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Sunday, January 06, 2008

Siew Mai, Mustard and Tomato Sauce




Three important things , or the Trinity, as I call them, in my life are associated with my father: siew mai, mustard and tomato sauce. He introduced these three to my innocent and young taste buds when he first brought me to his Sibu Recreation Club to play his daily mahjong game. I was about six at that time.

The imprint on my mind is so great that whenever I see these three, or just any one of the three, a flood gate of memories of my father would open up even after more than forty years.

In retrospect, my father was a very disciplined mahjong player and he was never a gambler. He would play for about an hour and I was disciplined to just sit down at a table to eat my two siew mai and have an cup of tea and wait for him to finish. I could do my homework, read a book and perhaps chat with the bar man who was very pleasant and ever ready to answer a child's questions. I can't remember what questions I asked but my father's friends ( Ting Ing Mien, Ting Ing Ling,etc)later told me that I asked about too many things.

But I always would be very grateful to my father's mahjong "kaki" or partners because they sort of gave me very good training in people's skills. Amongst all my siblings I was the only one exposed to adult conversation at an early age. And I really believe today that children ought to be trained to speak properly to adults and be able to hold a good conversation like an adult.

In the 50's, the best siew mai or perhaps the only siew mai came from Hock Chu Leu, the first and foremost Foochow restaurant in Sibu. Often called the "pork and mushroom dumpling", siew mai's standard filling is a combination of ingredients, consisting primarily of seasoned ground pork, shrimp,finely chopped seng kuang or di kua and Chinese black mushroom in small bits. The outer layer is soft, made with wheat flour. The center is usually garnished with an orange dot, made of roe or diced carrot, although a green dot (made with a pea) may also be used. I do not the recent versions which have a lot of poorer ingredients added to the filling. And perhaps the ground pork which is not organic is no longer the authentic filling anymore.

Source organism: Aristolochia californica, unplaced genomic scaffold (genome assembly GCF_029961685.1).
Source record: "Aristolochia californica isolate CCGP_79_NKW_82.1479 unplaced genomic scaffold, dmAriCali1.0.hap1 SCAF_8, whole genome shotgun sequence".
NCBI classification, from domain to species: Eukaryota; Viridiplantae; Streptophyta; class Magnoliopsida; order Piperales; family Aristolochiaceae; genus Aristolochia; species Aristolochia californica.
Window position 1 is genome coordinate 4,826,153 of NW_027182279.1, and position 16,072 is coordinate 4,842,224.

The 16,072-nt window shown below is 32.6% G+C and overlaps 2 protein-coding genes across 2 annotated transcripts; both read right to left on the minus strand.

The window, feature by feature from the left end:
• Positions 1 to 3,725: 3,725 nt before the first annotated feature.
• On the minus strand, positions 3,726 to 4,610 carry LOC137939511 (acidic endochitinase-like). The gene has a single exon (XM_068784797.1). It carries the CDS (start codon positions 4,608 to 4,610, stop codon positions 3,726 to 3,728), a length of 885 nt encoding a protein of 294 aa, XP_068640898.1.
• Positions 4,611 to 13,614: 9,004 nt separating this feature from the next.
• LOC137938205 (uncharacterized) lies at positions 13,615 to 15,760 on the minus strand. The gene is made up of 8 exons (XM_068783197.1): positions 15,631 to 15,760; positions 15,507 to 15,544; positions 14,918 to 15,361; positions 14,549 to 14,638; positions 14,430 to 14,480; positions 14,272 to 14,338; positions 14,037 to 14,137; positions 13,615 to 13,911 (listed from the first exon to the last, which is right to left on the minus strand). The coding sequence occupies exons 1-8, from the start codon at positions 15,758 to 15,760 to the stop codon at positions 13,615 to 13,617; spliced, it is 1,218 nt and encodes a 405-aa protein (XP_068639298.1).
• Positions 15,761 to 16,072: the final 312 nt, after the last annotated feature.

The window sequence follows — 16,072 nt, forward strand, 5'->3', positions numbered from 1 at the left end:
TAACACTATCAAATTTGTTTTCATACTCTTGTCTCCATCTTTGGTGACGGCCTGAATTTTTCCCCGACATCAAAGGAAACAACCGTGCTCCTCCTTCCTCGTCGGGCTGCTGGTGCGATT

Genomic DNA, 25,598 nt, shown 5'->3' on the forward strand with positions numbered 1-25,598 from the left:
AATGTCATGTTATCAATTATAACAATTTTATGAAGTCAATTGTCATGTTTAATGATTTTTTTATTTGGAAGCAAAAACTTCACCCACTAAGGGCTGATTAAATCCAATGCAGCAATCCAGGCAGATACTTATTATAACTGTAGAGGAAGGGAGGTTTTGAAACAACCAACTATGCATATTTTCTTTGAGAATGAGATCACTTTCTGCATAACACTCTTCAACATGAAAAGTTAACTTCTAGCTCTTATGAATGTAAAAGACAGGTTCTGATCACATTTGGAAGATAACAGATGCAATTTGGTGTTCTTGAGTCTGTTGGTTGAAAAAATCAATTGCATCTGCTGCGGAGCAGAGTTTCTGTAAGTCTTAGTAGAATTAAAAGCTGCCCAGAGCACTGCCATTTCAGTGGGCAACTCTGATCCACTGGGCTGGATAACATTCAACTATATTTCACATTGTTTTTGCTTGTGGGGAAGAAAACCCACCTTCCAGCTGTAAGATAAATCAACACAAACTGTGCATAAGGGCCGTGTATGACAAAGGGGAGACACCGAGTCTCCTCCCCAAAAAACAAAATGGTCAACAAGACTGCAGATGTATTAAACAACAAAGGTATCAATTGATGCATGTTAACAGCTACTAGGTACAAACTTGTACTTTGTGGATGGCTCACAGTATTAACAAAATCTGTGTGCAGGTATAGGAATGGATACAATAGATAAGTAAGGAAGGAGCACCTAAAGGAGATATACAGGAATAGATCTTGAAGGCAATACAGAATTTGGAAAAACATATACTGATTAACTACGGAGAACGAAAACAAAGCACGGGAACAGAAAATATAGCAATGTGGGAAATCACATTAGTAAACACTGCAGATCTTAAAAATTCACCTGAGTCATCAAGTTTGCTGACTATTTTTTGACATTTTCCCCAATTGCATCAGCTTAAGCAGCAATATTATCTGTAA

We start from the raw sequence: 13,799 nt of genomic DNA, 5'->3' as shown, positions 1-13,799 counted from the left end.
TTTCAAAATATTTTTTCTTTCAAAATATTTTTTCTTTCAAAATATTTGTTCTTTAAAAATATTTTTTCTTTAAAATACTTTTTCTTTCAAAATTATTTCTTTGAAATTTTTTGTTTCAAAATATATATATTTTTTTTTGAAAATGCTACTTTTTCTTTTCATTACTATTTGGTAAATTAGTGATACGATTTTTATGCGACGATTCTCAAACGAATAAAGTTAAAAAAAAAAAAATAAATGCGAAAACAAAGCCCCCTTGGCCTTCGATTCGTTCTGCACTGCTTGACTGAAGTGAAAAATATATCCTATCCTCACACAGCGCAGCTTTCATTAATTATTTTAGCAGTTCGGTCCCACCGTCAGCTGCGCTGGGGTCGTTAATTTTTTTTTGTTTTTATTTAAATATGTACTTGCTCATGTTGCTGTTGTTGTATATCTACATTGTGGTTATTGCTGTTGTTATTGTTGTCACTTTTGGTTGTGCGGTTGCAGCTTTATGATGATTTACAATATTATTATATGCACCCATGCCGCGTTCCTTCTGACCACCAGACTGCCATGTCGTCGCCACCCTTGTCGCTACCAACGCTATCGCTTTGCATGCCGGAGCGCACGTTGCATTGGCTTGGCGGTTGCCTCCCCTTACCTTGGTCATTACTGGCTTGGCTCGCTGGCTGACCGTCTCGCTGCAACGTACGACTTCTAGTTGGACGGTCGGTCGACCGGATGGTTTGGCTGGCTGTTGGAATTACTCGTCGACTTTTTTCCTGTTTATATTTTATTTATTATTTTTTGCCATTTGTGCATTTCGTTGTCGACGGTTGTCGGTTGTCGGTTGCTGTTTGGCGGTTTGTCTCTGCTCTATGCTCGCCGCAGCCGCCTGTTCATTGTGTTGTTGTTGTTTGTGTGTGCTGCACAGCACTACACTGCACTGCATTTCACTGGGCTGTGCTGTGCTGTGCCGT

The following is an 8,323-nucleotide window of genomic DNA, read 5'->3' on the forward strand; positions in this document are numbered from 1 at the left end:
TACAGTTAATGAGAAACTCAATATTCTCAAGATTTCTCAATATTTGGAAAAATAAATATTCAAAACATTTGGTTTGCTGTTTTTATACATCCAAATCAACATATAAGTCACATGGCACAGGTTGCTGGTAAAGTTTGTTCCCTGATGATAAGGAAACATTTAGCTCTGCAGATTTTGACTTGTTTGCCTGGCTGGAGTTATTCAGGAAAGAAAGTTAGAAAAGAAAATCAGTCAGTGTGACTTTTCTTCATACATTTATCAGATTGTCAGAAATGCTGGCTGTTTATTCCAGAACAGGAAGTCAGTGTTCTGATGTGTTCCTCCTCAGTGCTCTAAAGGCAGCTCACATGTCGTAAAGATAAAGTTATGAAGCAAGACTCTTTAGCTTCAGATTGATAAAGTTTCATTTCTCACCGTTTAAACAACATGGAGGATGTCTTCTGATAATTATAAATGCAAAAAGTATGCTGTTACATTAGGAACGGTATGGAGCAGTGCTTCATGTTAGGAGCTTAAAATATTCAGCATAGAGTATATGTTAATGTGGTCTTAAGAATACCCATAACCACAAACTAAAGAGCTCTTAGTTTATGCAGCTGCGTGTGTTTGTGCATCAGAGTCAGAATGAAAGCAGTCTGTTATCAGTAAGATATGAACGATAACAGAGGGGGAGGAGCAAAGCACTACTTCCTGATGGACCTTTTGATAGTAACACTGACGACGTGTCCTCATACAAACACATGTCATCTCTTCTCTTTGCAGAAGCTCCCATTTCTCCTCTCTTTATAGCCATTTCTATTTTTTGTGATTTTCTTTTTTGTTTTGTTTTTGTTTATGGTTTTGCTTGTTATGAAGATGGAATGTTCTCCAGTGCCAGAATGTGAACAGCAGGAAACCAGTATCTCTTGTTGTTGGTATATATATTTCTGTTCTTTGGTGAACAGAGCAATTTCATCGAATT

Siew Mai is steamed in a bamboo steamer which is usually three layered. The steamer is on the fire until all the siew mais are sold. To the Cantonese it is a breakfast or brunch item. To the Sibu Foochows it is part of a banquet. But in most coffee shops in Sibu, it is just something one can order from a coffee shop a la carte menu.

In the evenings, the Sibu Recreation Club served siew mai to all the mahjong players until they went home . Although the Club was not similar to an English pub, its concept is still that of a pub, not the modern concept of a social club. Cooked food was minimal, but lots of drinks, both cold and hot,were offered on the menu.


My first taste of mustard was not at all interesting. I found it strange and foreign. But strangely, when a siew mai was dipped in it, the taste of the dumpling took a sudden change and the interaction of bitterness, sweetness and saltiness became just so delectable. After the first bite I remember of my siew mai and mustard, I had a different opinion of this western condiment or sauce.

Mustard is a thick yellow or yellow-brown paste with a sharp taste that is prepared from the ground seeds of mustard plants (white or yellow mustard, Sinapis hirta; brown or Indian mustard, Brassica juncea; or black mustard, Brassica nigra), by mixing them with water, vinegar or other liquids, and adding ingredients such as flour. A strong mustard can cause the eyes to water, burn the palate and inflame the nasal passages. For this reason, mustard can be an acquired taste for some.

Another sauce to eat siew mai with is tomato sauce , again, another foreign or western sauce which the Foochows enjoyed very much in the 50's Sibu and they added it to sweet and sour pork , sweet and sour fish, sweet and sour chicken,etc.

Tomato sauce is any of a very large number of sauces made primarily out of tomatoes, usually to be served as part of a dish (rather than as a condiment). Tomato sauces are common for meats and vegetables, but they are perhaps best known as sauces for pasta dishes. A very popular dish in later years is Kueh Tiaw with tomato sauce.